The symbols of agile are nice, but they won’t make you agile or change your culture.

How do you recognise an agile enterprise — one that’s gone through a true digital transformation? Some would point to post-it notes, others would highlight the dedicated team spaces decorated in their team symbols. Others would point to the posters around the office, heralding innovation. Unfortunately, these won’t make you agile.

What is culture?

“How we do stuff around here” is often the throw away line when people try to define culture. They’re wrong. Culture is a complex beast that is part combination of the national culture and the one that’s evolved to serve both the company’s needs as well as individuals in positions of power.

Hofstede and National Culture

While Hofstede’s work has its critics, his work spanning four decades is the most widely recognised as defining national culture – the values, beliefs, and actions of whole countries.

Each culture can be described on these 6 dimensions. The USA, for example, is very high on Individualism, but low on Power Distance, reflecting a preference in the country’s culture for individual freedom and low hierarchy.

Waisfisz and Corporate Culture

Waisfisz takes Hofstede’s work one step further by looking at national culture and its influence on organisational culture. Importantly, national culture sits at the heart of the organisation and influences its people, process and tools.

To Waisfisz, an organisation’s culture is defined by how its parts relate to each other. Moreover, it refutes the “the way we do things here” model by reinforcing that your internal culture is defined by its differences from other organisations. This model lends from group dynamics (Taijfel, 1970, and others) where groups are not only defined by their internal identity but also by their differences to other groups.

How do you change a culture?

In 2020, the State of Agile Survey highlighted familiar themes — resistance to culture change still remains a significant risk to organisations that seek to become agile. This is further exacerbated when leaders — C-level right through to middle managers — don’t participate in the change and delegate it down the organisational hierarchy.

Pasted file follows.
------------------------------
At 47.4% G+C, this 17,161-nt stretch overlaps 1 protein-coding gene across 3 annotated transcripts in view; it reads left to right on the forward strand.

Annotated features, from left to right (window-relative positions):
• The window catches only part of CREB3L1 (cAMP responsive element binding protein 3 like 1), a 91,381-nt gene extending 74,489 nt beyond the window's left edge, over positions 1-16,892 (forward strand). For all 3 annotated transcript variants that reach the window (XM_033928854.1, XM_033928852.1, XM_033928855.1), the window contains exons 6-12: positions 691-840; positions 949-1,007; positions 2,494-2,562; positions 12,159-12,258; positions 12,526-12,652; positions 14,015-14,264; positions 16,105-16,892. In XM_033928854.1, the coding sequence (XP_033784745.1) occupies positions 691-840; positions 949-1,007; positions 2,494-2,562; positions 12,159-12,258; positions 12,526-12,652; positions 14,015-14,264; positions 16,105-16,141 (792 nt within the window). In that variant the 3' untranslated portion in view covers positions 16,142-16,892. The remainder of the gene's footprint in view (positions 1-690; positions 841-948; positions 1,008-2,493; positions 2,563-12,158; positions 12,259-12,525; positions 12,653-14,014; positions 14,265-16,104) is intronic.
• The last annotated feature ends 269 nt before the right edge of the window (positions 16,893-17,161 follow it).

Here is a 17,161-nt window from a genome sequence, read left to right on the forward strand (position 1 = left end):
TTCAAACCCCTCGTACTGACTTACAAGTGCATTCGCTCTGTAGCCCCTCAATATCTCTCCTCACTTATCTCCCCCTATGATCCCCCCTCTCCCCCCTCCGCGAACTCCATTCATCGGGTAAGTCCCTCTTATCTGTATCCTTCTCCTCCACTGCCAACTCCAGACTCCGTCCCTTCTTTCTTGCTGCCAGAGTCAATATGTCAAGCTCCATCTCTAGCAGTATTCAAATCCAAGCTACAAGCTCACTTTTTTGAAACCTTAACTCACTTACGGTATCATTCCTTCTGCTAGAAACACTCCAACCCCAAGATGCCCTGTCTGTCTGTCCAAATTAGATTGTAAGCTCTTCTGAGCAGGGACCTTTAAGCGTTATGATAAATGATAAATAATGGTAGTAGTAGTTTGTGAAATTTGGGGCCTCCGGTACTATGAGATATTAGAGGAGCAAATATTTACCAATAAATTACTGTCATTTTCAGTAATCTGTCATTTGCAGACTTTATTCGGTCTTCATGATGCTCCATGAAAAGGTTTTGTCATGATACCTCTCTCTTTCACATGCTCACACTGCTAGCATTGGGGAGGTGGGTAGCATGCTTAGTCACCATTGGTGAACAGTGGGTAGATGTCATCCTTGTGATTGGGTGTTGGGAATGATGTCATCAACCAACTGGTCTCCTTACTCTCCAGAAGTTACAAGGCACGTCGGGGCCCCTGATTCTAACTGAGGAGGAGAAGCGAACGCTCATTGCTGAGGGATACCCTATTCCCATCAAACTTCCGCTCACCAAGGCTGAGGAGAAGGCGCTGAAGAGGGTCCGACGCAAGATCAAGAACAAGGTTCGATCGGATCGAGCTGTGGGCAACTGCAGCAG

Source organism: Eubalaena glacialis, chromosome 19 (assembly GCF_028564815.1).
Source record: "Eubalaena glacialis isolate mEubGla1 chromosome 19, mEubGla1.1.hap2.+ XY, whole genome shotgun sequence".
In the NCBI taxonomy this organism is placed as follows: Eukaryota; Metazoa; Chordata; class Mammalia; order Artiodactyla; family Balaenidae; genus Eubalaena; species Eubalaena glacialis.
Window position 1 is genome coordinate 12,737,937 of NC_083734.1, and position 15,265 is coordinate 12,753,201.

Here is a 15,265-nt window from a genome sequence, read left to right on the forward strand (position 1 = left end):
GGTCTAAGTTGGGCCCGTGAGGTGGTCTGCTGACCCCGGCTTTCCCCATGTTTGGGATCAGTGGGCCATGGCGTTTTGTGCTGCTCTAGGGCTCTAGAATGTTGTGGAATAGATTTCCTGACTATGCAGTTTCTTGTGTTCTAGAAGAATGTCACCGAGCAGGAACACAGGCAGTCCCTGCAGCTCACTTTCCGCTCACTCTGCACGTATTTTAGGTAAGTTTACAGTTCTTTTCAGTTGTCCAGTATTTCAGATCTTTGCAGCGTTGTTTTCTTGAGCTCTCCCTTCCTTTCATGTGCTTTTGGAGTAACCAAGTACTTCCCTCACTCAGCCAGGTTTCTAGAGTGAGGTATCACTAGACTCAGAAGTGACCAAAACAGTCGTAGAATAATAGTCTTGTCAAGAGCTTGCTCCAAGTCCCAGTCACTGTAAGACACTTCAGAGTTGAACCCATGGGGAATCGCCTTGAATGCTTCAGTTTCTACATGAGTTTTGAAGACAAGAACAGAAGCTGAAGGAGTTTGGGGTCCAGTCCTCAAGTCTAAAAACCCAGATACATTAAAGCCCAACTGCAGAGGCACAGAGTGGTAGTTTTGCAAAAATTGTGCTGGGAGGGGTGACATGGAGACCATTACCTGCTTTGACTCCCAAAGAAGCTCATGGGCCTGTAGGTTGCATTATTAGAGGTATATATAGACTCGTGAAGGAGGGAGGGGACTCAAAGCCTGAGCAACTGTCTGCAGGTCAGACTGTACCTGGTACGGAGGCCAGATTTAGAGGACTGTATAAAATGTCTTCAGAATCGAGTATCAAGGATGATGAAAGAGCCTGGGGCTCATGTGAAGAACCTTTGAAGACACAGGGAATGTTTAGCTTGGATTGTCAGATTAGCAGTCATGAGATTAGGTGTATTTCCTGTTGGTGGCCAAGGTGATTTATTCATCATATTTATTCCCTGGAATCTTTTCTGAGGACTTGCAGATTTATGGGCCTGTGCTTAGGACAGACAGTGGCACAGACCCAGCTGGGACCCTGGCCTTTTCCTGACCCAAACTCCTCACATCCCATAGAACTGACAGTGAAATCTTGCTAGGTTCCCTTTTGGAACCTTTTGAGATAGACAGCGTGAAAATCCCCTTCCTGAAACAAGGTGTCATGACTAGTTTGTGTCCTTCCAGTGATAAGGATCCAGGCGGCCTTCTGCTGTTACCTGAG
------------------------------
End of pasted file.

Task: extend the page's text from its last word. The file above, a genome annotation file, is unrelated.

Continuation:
To change a culture is like changing the organisation’s personality. For Waisfisz, this means changing every level of culture. Change in this instance is not your typical change management practice. It goes beyond communicating the need for change, and the rationale, but changing every level of practice of the organisation, and this requires an even more differentiated picture of culture.

Lift and shift doesn’t work

Many change models for agile leave people in their existing roles and change processes around them. The Scaled Agile Framework (SAFe®) does this. Its process of change involves:

  • Training leadership to lead the change using a “burning platform”.
  • Training executives and managers about what SAFe® is.
  • Training everyone else on what SAFe® looks like.
  • Designing an Agile Release Train with existing roles from an organisation’s existing way of working, including architects and others who do “up front” design.
  • Launching the Release Train.

Why leave people in their existing roles? As Dean Leffingwell, the founder of SAFe® has said on many occasions, “they have to go somewhere”. The result is that people don’t change their behaviour. The symbols might have changed, there might be a few new roles and a 3-monthly program cadence, and at the team level process might seem agile by using an adapted form of Scrum, but without a change to attitudes, rituals and the beliefs of its leadership, no cultural change will take place. What results is what many including Steve Denning now refer to as “Fake Agile”.